University officials have decided to take steps to change the way they classify and pay their employees.
By changing the current staff compensation structure of more than 200 pay bands, the university aims to clarify job titles and eliminate titles that are unique to the university. The project, headed by the Human Resources Department, will take effect June 1.
The intent of the new structure focuses heavily on consistency and equality for university staff and promises that there will be no pay cuts, according to a Feb. 28 e-mail announcing the changes, written by Joe Natoli, senior vice president for Business and Finance.
“This should pacify the anxiety that people have whenever there is any change of this kind,” said Smita Kulkarni, a full-time marketing lecturer.
Natoli said in the e-mail that members of the administration compared job titles and responsibilities so that the university would be “aligned with the market and consistent across our various operations.”
Roosevelt Thomas, vice president for Human Resources, and Paul Hudgins, associate vice president for Human Resources at the Miller School of Medicine, determined after a two-year review of all staff positions that a change in the university’s current system was necessary to remain competitive in the job market.
Thomas told The Miami Hurricane the main reason why the structure is changing is because current positions unique to UM have lost their market relevance.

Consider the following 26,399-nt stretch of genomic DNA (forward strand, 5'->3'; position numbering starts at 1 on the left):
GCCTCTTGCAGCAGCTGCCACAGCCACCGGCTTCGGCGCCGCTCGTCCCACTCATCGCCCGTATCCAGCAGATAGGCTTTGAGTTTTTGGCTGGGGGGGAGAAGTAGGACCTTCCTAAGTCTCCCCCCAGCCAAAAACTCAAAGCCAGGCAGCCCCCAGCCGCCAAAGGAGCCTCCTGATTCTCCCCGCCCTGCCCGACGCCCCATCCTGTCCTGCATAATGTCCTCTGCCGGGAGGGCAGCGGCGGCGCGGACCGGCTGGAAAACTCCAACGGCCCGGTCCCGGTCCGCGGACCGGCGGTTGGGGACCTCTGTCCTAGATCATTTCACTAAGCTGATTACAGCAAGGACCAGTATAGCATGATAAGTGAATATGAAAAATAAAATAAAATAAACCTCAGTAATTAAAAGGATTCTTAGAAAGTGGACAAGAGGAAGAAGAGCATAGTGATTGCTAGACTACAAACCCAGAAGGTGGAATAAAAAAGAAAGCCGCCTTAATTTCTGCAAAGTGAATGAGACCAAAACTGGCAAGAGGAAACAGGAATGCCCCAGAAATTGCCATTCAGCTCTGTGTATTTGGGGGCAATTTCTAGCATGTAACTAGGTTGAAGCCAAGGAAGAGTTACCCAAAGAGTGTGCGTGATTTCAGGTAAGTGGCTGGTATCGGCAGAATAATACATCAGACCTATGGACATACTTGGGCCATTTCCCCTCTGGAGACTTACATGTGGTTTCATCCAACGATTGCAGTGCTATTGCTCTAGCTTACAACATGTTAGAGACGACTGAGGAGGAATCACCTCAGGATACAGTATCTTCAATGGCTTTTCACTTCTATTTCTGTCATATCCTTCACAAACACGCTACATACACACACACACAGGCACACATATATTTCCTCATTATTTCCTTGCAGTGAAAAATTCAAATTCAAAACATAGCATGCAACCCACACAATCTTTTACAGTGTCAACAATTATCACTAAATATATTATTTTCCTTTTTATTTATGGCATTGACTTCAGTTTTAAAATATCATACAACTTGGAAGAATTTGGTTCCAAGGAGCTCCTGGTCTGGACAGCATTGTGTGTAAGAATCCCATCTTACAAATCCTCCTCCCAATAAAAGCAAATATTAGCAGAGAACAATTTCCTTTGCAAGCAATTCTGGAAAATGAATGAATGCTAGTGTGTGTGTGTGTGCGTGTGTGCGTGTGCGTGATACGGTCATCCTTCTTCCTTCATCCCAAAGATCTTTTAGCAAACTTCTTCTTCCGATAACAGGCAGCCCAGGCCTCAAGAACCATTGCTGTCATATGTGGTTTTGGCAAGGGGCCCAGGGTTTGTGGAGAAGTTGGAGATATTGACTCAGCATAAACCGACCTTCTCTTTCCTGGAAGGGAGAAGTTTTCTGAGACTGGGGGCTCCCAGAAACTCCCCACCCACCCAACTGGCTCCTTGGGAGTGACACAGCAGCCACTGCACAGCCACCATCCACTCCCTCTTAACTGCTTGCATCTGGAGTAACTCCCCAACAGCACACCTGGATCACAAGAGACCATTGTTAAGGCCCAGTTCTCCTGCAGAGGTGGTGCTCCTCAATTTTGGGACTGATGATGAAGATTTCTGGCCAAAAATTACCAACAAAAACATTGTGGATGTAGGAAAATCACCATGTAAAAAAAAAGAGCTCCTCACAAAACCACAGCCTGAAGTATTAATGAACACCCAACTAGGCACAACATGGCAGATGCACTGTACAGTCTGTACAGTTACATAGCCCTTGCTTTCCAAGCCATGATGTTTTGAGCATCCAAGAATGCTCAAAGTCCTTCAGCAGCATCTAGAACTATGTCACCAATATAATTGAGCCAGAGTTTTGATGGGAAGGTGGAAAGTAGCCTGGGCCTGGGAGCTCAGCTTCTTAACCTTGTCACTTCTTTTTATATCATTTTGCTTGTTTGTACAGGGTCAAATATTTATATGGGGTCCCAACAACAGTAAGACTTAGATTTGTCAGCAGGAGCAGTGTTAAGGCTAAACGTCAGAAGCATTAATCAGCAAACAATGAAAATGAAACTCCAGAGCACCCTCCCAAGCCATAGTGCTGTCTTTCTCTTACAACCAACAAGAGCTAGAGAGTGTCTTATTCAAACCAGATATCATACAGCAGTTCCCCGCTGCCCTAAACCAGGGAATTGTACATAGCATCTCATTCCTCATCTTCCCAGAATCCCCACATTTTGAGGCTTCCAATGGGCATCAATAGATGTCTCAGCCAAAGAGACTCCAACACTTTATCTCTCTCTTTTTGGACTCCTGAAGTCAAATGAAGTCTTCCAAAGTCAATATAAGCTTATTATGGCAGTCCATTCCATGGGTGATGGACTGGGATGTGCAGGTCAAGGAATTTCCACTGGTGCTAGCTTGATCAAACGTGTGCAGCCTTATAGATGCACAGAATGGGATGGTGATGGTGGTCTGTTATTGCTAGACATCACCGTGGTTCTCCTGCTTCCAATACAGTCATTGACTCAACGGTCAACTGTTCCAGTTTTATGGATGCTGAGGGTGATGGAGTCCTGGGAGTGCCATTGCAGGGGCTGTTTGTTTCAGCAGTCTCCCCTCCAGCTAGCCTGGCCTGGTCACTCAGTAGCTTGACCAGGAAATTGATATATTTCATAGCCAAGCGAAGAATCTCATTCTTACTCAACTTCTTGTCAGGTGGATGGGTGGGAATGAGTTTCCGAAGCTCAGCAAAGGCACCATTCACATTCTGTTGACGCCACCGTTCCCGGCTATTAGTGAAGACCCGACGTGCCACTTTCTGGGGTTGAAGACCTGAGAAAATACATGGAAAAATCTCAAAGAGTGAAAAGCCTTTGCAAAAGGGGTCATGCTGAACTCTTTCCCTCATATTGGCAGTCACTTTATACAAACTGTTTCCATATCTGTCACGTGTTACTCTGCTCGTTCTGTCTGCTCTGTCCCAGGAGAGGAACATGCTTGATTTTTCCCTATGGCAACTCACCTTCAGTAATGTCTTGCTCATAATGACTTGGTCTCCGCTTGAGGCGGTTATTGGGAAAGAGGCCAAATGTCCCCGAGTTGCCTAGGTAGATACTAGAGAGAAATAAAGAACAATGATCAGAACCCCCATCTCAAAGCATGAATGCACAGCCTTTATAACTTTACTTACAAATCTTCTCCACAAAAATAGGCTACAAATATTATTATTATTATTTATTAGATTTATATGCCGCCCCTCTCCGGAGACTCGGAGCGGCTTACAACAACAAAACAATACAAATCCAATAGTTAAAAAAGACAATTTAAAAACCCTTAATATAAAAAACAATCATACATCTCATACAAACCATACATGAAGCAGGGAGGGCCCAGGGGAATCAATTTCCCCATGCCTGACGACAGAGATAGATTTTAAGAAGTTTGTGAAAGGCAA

Other universities have also recognized the importance of a clear, cohesive staff compensation plan in recruiting and retaining staff as well as students. In 2001, the former president of Florida State University Talbot “Sandy” D’Alemberte said, “We need to address faculty salaries, not only to reward faculty who have worked extremely hard and demonstrated their productivity through excellent teaching, rigorous research and creation of new works of art. We also need to do it so that we can continue to attract the scholars who have great ideas.”
Thomas explained the importance of keeping up with competing schools, especially since UM is a very complex organization with a medical school, three hospitals, a marine science campus and more than $300 million in sponsored research.
“It is imperative that the compensation structure recognizes this complexity and the need to be competitive in like job markets to recruit and retain talented staff,” he said.
The human resources department has set up training sessions for administrators, directors, managers and supervisors, and they plan to launch a Web site so that staff can remain connected with the process.
“We are committed to making the University of Miami one of the best places to work in South Florida,” Natoli said.
Jenny Presser-Kroll may be contacted at email@example.com.